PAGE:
Day 24: Anderson, SC to Athens, GA
We had a long day ahead of us, so Phil and I woke up relatively early. In addition to the eggs Grace made for breakfast, I filled up on cake that she had made the day before. We left Anderson just after 10am, for our longest ride yet.
After about 15 miles, Garmin led us off the road to a path that was marked with a no trespassing sign. Another quarter-mile down this path were more signs posted, warning trespassers that they would be prosecuted. Having little choice, we continued down the dirt and grass road for a mile, passing two hunting shelters and a field of cattle and donkeys along the way. At the end of the trail, we had to push our bikes through some vegetation to get around a fence covered in barbed wire. We emerged onto a road, directly across from the Shady Lady Saloon, just a few hundred yards from the Georgia border.
We stopped to eat lunch in a field, and the sun came out to warm us up. The ride, while long, was not bad aside from a 9-mile stretch on a main road with fast-moving traffic that seemed to stretch forever in a gradual uphill battle against the wind that made me envious of anyone who might be traveling in the opposite direction. Athens is much hillier than I expected. The last 2 or 3 miles consisted of numerous steep hills, and it felt good to finally be done for the day.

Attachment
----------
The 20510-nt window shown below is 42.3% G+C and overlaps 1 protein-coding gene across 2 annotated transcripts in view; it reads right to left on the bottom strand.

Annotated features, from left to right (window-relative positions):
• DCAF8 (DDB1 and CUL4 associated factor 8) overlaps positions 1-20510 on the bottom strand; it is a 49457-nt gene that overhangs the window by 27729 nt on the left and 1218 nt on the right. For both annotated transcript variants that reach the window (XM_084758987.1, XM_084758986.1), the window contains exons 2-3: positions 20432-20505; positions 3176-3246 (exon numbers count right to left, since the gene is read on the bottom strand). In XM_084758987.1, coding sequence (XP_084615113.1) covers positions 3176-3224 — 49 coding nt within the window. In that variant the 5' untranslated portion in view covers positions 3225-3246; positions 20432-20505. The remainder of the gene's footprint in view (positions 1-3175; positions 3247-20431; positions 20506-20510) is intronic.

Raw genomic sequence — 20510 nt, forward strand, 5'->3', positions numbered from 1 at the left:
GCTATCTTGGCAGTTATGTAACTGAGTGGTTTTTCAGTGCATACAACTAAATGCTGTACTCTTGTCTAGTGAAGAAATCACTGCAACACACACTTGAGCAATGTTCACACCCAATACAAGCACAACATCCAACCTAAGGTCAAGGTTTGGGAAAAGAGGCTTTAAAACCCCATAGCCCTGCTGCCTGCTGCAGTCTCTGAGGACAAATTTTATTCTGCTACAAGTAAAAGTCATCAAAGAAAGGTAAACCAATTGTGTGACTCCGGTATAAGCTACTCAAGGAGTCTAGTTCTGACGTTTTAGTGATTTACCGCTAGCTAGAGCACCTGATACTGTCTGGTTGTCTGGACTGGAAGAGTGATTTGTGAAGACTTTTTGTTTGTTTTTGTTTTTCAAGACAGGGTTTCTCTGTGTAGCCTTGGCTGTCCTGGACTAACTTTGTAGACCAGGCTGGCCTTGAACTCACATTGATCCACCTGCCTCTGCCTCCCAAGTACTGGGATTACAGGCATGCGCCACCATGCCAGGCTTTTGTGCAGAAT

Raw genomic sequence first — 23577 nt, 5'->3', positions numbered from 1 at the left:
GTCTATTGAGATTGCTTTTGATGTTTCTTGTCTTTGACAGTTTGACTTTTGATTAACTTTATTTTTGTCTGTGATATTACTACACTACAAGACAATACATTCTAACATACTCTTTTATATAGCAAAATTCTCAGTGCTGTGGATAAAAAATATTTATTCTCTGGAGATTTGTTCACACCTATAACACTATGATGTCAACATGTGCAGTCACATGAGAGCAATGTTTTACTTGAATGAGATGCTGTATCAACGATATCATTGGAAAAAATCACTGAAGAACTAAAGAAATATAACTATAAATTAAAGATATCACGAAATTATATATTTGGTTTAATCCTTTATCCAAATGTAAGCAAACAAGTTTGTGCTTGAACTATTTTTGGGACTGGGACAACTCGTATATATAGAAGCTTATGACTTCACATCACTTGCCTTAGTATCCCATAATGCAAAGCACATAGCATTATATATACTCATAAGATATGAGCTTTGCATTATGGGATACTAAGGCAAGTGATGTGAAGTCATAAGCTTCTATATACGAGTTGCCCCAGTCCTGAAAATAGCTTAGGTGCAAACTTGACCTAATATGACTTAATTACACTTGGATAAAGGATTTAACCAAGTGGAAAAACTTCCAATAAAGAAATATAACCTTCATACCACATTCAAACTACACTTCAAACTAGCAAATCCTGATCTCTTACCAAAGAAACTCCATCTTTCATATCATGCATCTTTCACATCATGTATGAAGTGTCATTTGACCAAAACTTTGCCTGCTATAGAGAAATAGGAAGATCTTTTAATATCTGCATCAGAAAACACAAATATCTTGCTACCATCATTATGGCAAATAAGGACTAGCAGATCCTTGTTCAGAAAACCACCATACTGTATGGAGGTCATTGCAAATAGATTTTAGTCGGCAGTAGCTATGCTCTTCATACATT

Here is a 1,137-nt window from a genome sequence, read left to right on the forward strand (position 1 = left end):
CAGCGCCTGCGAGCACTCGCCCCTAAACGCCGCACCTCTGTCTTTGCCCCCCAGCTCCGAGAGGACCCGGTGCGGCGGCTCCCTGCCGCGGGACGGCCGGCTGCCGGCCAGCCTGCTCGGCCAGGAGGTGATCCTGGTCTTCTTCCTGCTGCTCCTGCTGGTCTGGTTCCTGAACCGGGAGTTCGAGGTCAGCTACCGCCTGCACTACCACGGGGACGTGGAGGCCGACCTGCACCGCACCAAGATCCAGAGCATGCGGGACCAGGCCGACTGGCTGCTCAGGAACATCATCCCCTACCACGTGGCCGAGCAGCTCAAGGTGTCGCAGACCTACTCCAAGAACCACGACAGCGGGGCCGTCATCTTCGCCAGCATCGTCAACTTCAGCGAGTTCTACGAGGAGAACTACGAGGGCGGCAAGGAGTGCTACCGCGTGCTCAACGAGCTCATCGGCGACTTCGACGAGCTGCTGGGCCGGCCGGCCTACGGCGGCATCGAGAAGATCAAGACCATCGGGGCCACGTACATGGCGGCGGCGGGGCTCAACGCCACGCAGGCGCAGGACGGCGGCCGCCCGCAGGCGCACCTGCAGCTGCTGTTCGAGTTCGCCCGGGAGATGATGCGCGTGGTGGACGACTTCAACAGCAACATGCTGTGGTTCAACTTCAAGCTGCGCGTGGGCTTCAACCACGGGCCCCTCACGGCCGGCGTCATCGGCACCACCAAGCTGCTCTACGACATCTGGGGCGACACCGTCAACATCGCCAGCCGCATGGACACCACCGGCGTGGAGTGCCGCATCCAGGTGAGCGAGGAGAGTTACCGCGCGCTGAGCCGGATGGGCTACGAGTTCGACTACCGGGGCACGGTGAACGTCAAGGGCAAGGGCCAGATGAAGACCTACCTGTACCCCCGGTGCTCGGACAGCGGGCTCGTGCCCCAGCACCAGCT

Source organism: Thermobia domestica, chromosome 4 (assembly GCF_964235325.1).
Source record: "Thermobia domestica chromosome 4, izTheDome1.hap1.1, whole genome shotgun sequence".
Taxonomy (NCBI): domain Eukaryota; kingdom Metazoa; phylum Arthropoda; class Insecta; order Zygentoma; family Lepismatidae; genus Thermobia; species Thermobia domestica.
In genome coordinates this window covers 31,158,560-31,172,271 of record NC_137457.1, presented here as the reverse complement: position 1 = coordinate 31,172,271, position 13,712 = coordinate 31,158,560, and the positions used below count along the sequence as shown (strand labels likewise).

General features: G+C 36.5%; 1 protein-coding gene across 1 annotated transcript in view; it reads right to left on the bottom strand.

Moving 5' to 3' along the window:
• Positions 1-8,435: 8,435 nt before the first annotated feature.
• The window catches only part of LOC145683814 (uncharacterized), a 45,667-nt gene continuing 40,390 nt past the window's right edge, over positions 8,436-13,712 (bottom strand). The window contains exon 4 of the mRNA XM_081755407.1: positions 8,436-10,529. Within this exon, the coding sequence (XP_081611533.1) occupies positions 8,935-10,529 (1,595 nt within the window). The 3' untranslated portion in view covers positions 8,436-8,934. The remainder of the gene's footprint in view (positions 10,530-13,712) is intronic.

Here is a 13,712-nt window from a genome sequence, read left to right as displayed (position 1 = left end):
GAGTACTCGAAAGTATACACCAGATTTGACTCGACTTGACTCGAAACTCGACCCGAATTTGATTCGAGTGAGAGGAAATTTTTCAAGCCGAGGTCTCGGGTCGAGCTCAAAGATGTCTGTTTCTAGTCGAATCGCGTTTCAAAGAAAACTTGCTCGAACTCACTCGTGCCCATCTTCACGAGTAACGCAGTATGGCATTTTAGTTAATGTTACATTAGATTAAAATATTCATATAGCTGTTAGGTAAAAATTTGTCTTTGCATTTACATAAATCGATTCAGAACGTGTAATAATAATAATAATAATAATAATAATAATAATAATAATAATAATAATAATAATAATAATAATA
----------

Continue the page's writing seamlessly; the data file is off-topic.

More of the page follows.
Douglass is a couchsurfer who had stayed with me a few years ago during his own bicycle tour up the east coast. Him and his girlfriend, also named Sarah, were hosting us in Athens at Sarah’s condo. Sarah left shortly after we arrived to see a show of REM cover bands, but we met up with her and her roommate, Lydia at a frozen yogurt place after biking downtown to a sushi restaurant for dinner with Douglas. When we got home, we were completely exhausted. Douglas mapped out the next day’s route to Atlanta, which is as long as the route from Anderson to Athens – and he says it’s hilly too. At least it will be a warm day, although the wind will be against us again.
Posted on 13 November 2011, in Bicycle Touring, Providence to New Orleans. Bookmark the permalink. Leave a comment.